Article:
"I salute the Arms Control Association … for its keen vision of the goals ahead and for its many efforts to identify and to promote practical measures that are so vitally needed to achieve them."

– Amb. Nobuyasu Abe
Former UN Undersecretary General for Disarmament Affairs
January 28, 2004
Stage Set for Meeting on Chemical Arms

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Daniel Horner

As the 188 states-parties to the Chemical Weapons Convention (CWC) prepare for the next treaty review conference in April, current and former officials of the international body charged with implementing the pact say treaty members and that body have overcome some of the most difficult issues facing the 1997 treaty but should take additional steps to strengthen the CWC regime in the years ahead.

The CWC parties hold review conferences every five years, in addition to having yearly meetings. The upcoming meeting is scheduled for April 8-19 in The Hague, the home of the Organization for the Prohibition of Chemical Weapons (OPCW).

In 2011 the parties addressed one of the most difficult issues the regime has faced, the inability of some parties that possess chemical weapons, notably Russia and the United States, to meet the treaty-mandated 2012 deadline for stockpile destruction. Officials from the two countries, as well as OPCW Director-General Ahmet Üzümcü and independent analysts, have said the delays were largely due to the need to ensure that the destruction work met health, safety, and environmental standards.

According to the decision document from the 2011 meeting, the chemical weapons possessors that missed the deadline—Libya, as well as Russia and the United States—have to complete the destruction “in the shortest time possible.” The decision required those countries to submit detailed plans for the destruction of the remaining weapons and spelled out reporting and monitoring requirements for that work. (See ACT, January/February 2012.)

The vote on the 2011 decision was 101-1; Iran was the dissenting vote.

In a report on treaty operations that was distributed at the 2012 annual meeting last November, the OPCW Technical Secretariat said the 2011 decision “demonstrated the spirit of cooperation which characterizes the work of the OPCW.”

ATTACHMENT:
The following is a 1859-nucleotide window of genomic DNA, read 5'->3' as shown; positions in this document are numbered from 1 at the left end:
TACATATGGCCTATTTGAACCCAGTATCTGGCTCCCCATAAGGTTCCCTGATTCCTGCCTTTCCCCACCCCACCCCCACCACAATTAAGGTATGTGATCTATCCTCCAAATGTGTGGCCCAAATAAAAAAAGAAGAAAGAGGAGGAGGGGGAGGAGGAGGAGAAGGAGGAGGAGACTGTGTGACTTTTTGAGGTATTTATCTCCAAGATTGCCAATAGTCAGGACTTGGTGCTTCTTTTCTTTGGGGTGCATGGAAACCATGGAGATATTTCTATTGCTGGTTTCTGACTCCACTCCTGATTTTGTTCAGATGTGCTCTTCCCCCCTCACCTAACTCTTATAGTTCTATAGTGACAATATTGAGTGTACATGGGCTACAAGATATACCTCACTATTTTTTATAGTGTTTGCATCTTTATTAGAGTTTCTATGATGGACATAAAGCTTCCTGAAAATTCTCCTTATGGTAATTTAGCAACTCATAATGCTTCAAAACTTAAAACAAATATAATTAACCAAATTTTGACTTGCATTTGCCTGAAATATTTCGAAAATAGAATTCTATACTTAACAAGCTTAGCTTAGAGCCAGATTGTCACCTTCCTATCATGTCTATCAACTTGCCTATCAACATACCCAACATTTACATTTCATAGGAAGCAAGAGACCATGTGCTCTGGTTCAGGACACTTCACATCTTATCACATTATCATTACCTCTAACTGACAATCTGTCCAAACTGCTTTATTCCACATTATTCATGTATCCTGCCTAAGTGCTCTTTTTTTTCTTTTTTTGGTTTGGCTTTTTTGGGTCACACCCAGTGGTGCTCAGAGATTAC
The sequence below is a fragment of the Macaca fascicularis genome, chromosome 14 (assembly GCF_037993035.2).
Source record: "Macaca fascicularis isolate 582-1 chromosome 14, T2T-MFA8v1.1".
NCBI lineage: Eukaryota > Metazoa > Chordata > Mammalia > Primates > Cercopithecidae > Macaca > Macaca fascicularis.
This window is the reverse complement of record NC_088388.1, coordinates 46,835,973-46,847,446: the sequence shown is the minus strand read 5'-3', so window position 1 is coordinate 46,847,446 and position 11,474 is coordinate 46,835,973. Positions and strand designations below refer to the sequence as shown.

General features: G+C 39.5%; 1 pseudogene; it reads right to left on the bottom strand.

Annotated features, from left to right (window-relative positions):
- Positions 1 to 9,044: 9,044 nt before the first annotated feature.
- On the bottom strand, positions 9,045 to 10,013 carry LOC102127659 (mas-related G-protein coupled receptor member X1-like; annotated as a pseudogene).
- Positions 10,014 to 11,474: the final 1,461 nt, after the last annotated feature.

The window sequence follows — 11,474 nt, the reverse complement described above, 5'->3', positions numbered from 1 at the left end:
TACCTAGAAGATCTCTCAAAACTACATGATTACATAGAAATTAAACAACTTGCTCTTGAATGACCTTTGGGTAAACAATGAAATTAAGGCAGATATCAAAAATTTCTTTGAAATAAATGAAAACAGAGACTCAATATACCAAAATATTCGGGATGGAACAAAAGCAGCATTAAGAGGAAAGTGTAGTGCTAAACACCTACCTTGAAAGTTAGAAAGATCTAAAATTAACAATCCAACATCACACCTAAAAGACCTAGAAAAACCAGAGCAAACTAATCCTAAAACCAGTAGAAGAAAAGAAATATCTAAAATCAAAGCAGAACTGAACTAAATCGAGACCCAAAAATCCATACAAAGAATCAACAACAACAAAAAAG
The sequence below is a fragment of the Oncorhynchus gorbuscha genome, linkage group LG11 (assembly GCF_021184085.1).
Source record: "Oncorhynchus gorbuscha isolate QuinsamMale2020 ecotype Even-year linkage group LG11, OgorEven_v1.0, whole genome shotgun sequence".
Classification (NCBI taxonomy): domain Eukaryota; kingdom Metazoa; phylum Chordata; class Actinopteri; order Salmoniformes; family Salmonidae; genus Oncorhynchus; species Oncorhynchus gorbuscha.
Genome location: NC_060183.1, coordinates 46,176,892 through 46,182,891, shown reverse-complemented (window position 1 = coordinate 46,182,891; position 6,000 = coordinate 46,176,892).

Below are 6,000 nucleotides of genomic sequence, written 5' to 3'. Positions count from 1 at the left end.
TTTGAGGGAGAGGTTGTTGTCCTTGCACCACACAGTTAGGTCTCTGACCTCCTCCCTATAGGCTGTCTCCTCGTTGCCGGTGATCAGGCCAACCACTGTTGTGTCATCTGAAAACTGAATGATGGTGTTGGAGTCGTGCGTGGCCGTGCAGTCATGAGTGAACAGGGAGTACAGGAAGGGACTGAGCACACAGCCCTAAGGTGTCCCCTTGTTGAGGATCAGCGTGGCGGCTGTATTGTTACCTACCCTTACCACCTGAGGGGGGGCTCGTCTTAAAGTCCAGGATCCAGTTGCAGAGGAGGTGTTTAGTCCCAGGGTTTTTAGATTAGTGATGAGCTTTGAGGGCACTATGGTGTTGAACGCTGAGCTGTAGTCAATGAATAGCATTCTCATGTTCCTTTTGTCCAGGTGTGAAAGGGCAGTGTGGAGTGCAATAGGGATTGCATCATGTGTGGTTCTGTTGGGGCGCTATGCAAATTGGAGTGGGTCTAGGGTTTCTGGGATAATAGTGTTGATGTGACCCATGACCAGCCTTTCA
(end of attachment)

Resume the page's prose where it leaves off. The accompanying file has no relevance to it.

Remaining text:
In a Jan. 9 interview, Ralf Trapp, a former senior OPCW official, said resolving the issue of the 2012 deadline was important because failure to do so could have “derailed” the review conference and other aspects of the CWC regime. Although “at the moment, everyone is more or less content,” the 2011 decision does not necessarily mean there is universal agreement that the issue of having missed the 2012 deadline is “off the agenda,” as some countries will press to speed up the weapons destruction process, he said. But he cautioned against “overstat[ing]” the significance of Iran’s opposition to the decision and ultimate vote against it.

Some issues have proved more intractable. Eight countries are not parties to the CWC, with three of them—Egypt, Israel, and Syria—in the Middle East. Syria’s chemical weapons, which are now a source of international concern as the regime of President Bashar al-Assad appears to be losing ground to opposition forces, were seen as a counterweight to Israel’s undeclared nuclear arsenal. Israel is the only country in the region that is not a party to the nuclear Nonproliferation Treaty (NPT). Egypt has made its accession to the CWC contingent on certain Israeli actions, including accession to the NPT.

Even in the long term, those countries will “pose difficulties” for the goal of universal membership as “they have all made a conscious political decision to stay out” of the CWC, the OPCW report said.

Trapp, who now is an independent consultant on chemical and biological weapons disarmament, said in the interview that he is “quite skeptical” about the prospects for the three countries to join the CWC “in isolation” from other steps in confidence building and arms control. Putting the issue in the context of a Middle Eastern zone free of weapons of mass destruction (WMD) would at least “provide a way into the discussion,” he said, although he acknowledged that pursuing that route would mean that success, if it ever came, would lie far in the future.

A conference on a WMD-free zone in the Middle East was supposed to take place last year, but has been postponed. (See ACT, December 2012.)

With regard to the overall approach to the review conference, Trapp said it was important to make a clear distinction between the work of the review conference and that of the annual meetings. At the review conference, the CWC parties should step back, take a strategic view, and designate priorities, he said. For example, the parties could focus on the OPCW’s ability to investigate potential indications of national noncompliance or on enhancements of the system to verify that industrial chemical facilities are in compliance with the treaty, but should concentrate on agreeing on broad objectives rather than trying to resolve all the fine details needed to reach these goals, he said.

Üzümcü’s concluding remarks in the secretariat’s report list several goals to pursue, including the establishment of a more “effective and efficient verification mechanism.” Trapp said Üzümcü’s list represented the approach that he had in mind.

Other issues highlighted by the OPCW, Trapp, and other analysts include the use of incapacitating chemical agents, which are sometimes used by law enforcement agencies, and the OPCW’s need to keep pace with scientific and technological advances.